Unless you’re caring for a newborn child (during that period, they’re often going to wake up overnight and there’s little you can do about that), those choices were to a substantial degree probably avoidable. Even being compelled to keep a complicated, troublesome schedule due to career or family concerns is to some degree a preventable product of life choices. We often choose other priorities over sleep and don’t realize what a mistake that is.
But I digress, and that’s a whole other topic. Barring such extenuating circumstances, most people have ample opportunity to get good sleep every night, and they just don’t. And they may not be fully aware of what else they do aside from just staying awake to deny themselves of that opportunity to sleep….
I’m currently working in a fairly isolated location across town, and some weeks I’m working longer than 8 hours. My schedule many workdays is wall to wall booked:
Perhaps run as time allows
Prep for work
Go to work and work 8-10 hours
Work out if I didn’t get to in the morning
Prep food and clothes for tomorrow
Go to bed.
On many workdays I can’t leave the client facility because I only have 30 minutes for lunch, plus even when I can the best food options are halfway across town. In this location there’s no supermarkets or viable restaurant options nearby. I won’t eat garbage fast food or something off a vending machine or convenience store counter. Even if any of it was satisfying (hint: doubtful), the near total lack of useful nutrients will crash my energy levels in the afternoon, in a job where I need to stay engaged and proactive.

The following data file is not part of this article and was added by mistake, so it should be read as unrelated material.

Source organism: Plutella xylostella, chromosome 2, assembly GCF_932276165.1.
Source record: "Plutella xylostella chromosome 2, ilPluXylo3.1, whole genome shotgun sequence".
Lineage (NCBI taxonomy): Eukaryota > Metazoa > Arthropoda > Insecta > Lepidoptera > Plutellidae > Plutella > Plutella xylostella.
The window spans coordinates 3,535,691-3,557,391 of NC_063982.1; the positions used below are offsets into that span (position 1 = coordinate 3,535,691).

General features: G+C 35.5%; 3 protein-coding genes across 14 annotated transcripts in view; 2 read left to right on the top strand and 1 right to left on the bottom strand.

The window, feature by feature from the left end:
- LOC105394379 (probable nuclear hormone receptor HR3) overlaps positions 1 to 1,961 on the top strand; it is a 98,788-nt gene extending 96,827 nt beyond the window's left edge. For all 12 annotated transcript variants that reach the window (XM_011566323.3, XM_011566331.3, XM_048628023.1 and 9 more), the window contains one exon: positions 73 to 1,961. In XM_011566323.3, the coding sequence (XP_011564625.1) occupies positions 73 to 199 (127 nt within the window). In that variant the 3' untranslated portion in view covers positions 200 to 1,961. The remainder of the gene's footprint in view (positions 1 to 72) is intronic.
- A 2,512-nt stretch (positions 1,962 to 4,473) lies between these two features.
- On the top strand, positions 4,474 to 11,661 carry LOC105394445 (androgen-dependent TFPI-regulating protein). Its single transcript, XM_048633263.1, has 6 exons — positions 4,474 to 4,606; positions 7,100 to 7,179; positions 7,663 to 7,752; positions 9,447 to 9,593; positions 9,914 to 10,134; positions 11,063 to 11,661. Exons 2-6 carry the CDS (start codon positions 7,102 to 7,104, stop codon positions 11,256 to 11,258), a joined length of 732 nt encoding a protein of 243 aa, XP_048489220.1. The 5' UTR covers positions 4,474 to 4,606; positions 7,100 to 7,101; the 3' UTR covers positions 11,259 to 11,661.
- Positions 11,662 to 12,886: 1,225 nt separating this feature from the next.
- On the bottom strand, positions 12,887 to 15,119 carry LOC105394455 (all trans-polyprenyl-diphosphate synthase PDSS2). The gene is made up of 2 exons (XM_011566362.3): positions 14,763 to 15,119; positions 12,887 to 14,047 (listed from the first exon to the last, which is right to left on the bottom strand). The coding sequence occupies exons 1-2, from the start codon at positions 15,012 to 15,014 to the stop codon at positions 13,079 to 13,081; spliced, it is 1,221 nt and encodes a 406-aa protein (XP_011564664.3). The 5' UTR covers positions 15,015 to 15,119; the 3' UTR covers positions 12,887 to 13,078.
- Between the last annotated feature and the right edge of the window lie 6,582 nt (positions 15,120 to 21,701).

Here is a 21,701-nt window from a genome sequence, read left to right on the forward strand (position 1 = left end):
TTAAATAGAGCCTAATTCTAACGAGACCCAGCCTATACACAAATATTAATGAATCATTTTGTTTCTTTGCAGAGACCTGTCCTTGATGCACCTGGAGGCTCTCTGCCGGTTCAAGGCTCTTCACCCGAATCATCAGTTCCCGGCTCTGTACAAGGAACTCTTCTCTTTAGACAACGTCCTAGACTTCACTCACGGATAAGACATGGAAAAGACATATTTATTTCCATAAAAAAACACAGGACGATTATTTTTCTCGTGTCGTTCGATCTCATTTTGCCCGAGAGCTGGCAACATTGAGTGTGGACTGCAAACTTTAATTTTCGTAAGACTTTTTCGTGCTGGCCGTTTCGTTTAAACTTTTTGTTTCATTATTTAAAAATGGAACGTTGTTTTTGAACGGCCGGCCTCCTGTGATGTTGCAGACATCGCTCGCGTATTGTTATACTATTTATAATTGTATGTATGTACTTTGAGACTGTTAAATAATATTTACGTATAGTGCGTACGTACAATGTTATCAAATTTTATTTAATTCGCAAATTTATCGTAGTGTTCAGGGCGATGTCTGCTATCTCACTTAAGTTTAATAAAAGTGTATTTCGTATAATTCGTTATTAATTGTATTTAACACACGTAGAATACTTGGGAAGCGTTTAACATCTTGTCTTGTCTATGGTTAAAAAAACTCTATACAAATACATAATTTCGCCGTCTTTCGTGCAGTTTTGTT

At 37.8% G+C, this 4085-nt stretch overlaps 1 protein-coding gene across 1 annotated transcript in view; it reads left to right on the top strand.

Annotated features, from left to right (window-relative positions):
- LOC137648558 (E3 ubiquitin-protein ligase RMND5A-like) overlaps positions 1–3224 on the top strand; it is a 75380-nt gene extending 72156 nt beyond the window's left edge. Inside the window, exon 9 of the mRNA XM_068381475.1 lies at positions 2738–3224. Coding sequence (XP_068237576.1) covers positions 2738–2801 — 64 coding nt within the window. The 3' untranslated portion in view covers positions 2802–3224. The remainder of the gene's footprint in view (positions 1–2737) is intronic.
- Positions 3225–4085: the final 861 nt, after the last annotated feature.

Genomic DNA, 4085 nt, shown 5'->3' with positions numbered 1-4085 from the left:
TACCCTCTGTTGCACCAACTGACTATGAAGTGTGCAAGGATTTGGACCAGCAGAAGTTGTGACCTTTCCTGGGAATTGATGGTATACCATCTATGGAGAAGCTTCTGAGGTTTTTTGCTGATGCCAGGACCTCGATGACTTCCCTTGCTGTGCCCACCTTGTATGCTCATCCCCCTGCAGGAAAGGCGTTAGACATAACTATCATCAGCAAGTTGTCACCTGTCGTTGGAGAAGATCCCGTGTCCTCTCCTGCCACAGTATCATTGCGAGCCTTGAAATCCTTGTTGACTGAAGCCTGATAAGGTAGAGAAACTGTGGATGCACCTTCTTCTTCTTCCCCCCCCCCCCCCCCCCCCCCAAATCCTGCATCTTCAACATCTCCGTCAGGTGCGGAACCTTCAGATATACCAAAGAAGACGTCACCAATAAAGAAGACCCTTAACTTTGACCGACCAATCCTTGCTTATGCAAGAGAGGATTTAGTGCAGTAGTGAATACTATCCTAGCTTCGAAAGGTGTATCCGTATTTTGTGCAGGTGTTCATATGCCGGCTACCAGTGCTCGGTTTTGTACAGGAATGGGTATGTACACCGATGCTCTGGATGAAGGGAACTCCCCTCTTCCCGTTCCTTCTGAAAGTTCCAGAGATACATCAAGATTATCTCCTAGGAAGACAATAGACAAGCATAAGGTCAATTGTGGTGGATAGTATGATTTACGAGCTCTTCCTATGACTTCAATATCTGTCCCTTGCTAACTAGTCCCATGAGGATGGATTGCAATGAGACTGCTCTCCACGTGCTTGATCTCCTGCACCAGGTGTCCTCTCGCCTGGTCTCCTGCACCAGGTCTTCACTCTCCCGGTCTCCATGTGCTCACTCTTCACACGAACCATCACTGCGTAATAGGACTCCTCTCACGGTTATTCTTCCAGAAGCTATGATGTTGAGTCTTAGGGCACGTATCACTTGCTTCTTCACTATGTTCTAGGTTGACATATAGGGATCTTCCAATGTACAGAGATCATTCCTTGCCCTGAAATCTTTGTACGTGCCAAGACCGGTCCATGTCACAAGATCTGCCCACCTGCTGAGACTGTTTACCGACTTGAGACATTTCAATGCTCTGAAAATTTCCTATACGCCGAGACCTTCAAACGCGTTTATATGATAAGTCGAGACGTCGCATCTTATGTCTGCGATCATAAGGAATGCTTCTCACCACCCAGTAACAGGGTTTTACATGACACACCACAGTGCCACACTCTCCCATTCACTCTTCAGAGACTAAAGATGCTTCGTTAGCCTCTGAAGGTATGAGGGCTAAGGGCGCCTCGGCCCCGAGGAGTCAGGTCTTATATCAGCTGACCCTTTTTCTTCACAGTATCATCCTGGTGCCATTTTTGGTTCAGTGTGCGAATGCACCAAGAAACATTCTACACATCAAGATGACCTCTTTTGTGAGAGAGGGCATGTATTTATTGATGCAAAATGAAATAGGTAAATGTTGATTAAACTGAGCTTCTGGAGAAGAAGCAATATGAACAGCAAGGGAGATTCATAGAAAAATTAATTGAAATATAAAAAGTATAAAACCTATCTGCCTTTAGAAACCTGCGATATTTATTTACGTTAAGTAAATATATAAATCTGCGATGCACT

And, of course, I’m now endurance training. I need to stay fueled for those morning and/or afternoon runs. I can’t just eat a minimal diet or whatever happens to be available and expect to perform as needed in these workouts. Plus, I have to maintain my overall health and not make choices that will contribute to illness or burnout. The food I eat has to support not just my general day to day health but what I am doing in training.
Most people who take vitamin supplements take them all at once, usually at the end of the day after their last meal.
Other than the risk of overloading your digestive tract and most of them being passed instead of used, this isn’t a bad strategy… especially if your vitamins are fat-soluble and you’ve had a large, fairly-fat-rich meal for dinner. Sure, some will likely get passed, but much of what doesn’t directly go to your bloodstream for use could them get stored in whatever fat you end up storing, to be released in your bloodstream later when that fat is tapped for energy. (This in fact is why vitamin capsules contain oils: The oils are digested and stored as fat, and the vitamins absorbed can come along for the ride.)